Hunger in the ‘Burbs: Food Stamps Among the Affluent
By Natalie Pompilo
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FOR YEARS, the woman and her family organized food drives for the food pantry at Lansdale’s Manna on Main Street. They were, executive director Tom Allebach said, among the agency’s most loyal supporters.
Then the husband lost his job and had to take a lower-paying one. Once a stay-at-home mom of four, the woman couldn’t find work and decided to go to graduate school.
The family became Manna food clients.
It’s becoming a surprisingly common phenomenon. People who formerly donated food now need food, a phenomenon reflected at food banks throughout the region that report an increasing number of clients, particularly in the suburbs.
“The need is truly increasing in the suburbs at a rate that is far greater than the rate it’s increasing in the city,” said Bill Clark, executive director of Philabundance, the region’s largest hunger-relief agency. “Not to say that there isn’t an increase in the cities, but the increase in the rate for the suburbs is frightening.”
According to the Census Bureau’s American Community Survey, 670,000 people in the greater Delaware Valley in 2010 were living in poverty, with 40 percent of them in the counties surrounding Philadelphia.
A study of food-stamp usage since 2007 by Temple University’s Metropolitan Philadelphia Indicators Project found shocking increases in usage in the suburbs: A median increase of 60 percent in affluent suburbs, 46 percent in middle-class suburbs and 48 percent in stable working communities.
The increases, said Temple professor David Elesh, “are not in any of the traditional places you might think.”
“You’ve got a lot more people in the suburbs having to use food stamps to supplement their budgets,” he said. “That’s where the growth is and where I expect the growth to continue for some time, because we haven’t seen any change in people’s ability to find work or raise their incomes.”
So food pantries like Manna on Main Street have seen steady increases in users, about 20 percent a year since 2007.
“There are pockets of poverty, but more of what we’re seeing is people who were middle class who are being dragged down into the lower middle,” Manna’s Allebach said. “We’re planning for it to continue.”
Gabriella Mora, project manager for the Food Trust’s Montgomery County programs, said that people don’t think that her area, which has affluent pockets, would need help.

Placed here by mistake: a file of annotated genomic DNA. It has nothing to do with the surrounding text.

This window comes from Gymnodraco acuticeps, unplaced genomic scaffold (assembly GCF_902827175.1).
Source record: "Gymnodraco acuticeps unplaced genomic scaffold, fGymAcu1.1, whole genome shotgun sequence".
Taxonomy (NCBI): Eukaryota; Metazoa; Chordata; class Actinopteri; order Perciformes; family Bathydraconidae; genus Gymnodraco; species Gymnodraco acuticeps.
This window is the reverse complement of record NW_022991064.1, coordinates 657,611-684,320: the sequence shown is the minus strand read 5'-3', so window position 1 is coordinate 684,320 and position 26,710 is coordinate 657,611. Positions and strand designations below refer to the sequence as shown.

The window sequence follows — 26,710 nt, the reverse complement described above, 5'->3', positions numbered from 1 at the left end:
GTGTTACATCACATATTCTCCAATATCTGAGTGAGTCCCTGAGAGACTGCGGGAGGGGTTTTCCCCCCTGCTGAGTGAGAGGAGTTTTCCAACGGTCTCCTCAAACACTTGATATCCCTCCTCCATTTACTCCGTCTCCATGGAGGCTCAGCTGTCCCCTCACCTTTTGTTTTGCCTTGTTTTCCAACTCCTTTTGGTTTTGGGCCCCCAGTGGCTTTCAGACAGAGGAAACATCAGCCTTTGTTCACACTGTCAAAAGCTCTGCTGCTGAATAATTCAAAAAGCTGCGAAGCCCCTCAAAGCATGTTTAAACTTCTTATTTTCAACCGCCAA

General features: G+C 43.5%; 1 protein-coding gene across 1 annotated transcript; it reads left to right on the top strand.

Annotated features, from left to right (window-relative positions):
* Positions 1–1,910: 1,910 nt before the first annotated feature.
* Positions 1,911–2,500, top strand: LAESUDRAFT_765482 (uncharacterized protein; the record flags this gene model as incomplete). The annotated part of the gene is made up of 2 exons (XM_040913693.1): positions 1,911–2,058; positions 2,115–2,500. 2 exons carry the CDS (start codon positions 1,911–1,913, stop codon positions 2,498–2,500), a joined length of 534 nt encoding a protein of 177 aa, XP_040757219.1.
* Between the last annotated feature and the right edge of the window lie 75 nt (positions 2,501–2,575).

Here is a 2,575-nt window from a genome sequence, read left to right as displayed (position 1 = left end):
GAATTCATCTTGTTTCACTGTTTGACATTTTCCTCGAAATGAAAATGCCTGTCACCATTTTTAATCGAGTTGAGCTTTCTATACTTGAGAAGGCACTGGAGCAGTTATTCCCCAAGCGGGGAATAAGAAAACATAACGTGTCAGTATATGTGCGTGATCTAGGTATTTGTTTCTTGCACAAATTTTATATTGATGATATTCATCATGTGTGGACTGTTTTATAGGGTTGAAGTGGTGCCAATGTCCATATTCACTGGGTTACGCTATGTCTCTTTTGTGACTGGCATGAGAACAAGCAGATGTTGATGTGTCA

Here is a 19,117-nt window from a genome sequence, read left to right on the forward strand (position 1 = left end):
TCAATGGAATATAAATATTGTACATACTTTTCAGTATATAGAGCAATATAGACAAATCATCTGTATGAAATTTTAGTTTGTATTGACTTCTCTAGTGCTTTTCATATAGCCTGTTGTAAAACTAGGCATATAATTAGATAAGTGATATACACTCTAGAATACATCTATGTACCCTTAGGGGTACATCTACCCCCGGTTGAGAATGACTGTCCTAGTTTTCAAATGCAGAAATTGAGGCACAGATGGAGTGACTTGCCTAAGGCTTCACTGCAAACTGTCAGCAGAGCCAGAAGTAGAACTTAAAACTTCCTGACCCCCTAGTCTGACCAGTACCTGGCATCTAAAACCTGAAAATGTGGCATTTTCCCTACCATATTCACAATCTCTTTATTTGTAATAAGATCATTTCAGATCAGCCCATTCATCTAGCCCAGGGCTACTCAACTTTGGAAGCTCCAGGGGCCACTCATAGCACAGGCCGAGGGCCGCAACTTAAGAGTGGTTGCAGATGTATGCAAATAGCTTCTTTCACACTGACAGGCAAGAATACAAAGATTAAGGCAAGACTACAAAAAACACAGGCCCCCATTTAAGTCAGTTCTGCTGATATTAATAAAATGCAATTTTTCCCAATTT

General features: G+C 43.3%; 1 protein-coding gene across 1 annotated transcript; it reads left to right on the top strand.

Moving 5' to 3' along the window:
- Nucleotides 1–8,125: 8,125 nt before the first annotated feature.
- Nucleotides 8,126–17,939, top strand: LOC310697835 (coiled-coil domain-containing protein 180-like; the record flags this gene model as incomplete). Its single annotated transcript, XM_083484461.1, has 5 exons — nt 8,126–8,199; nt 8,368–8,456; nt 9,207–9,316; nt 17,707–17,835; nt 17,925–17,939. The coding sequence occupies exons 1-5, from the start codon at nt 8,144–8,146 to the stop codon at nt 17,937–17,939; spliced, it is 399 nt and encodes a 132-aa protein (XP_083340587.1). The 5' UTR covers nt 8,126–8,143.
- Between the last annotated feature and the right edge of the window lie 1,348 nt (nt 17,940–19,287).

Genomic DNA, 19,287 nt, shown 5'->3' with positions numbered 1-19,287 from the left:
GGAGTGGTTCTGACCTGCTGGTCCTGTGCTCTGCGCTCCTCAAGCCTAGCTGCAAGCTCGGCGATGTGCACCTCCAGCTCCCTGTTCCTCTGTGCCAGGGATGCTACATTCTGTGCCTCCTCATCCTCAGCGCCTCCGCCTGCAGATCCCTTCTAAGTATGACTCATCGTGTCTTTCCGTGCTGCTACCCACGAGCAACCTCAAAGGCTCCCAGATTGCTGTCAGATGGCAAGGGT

“It’s not perceived as an area of need,” she said. “But we’re seeing people who used to volunteer at pantries are now accessing them. It indicates increased need and increased hunger.”
She also noted that those who use the food cupboards are coming back again and again.
“It’s not necessarily just as a supplemental or a one-time thing,” she said. “It’s sustained usage.”
Allebach said it was difficult to get clients to share their food-struggle stories with the media. Many are embarrassed by their reliance on these services. He knows, because he was once in a similar position.
More than a decade ago, he said, he was out of work and neighbors began dropping food on his front porch.
“I didn’t want to talk about it,” he said. “When I was accepting these things, I knew I wasn’t a bad person, but I felt like I should be doing my part. I shouldn’t need extra help.
“Everyone wants to fit in and feel like they’re normal.”
On a recent weekday, about a dozen people were lined up and waiting at Manna’s door before it opened for its daily food pantry. Participants are allowed to “shop” at the pantry twice a month. Their food allotments are based on their family size.
Manna volunteer Rich DeSipio, 68, was taking sacks of apples and re-bagging the fruit into smaller portions.
“The more we have, the more we dispense,” said DeSipio, of Jeffersonville. “This way everybody gets something, and something is better than nothing.”
In the 3 1/2 years that he’s been volunteering, DeSipio said he’s noticed a steady increase in Manna clients. Another change? More families with children.
“People come in who don’t look like they need help, but they do,” he said.
Volunteer Gerald Sames, of Souderton, said some clients talk with him about the hard times they’re facing.
“Some of them don’t have work or can’t find anything, and the rent is due and the bills are due,” he said. “This way they can skip the grocery shopping and save money on that end.”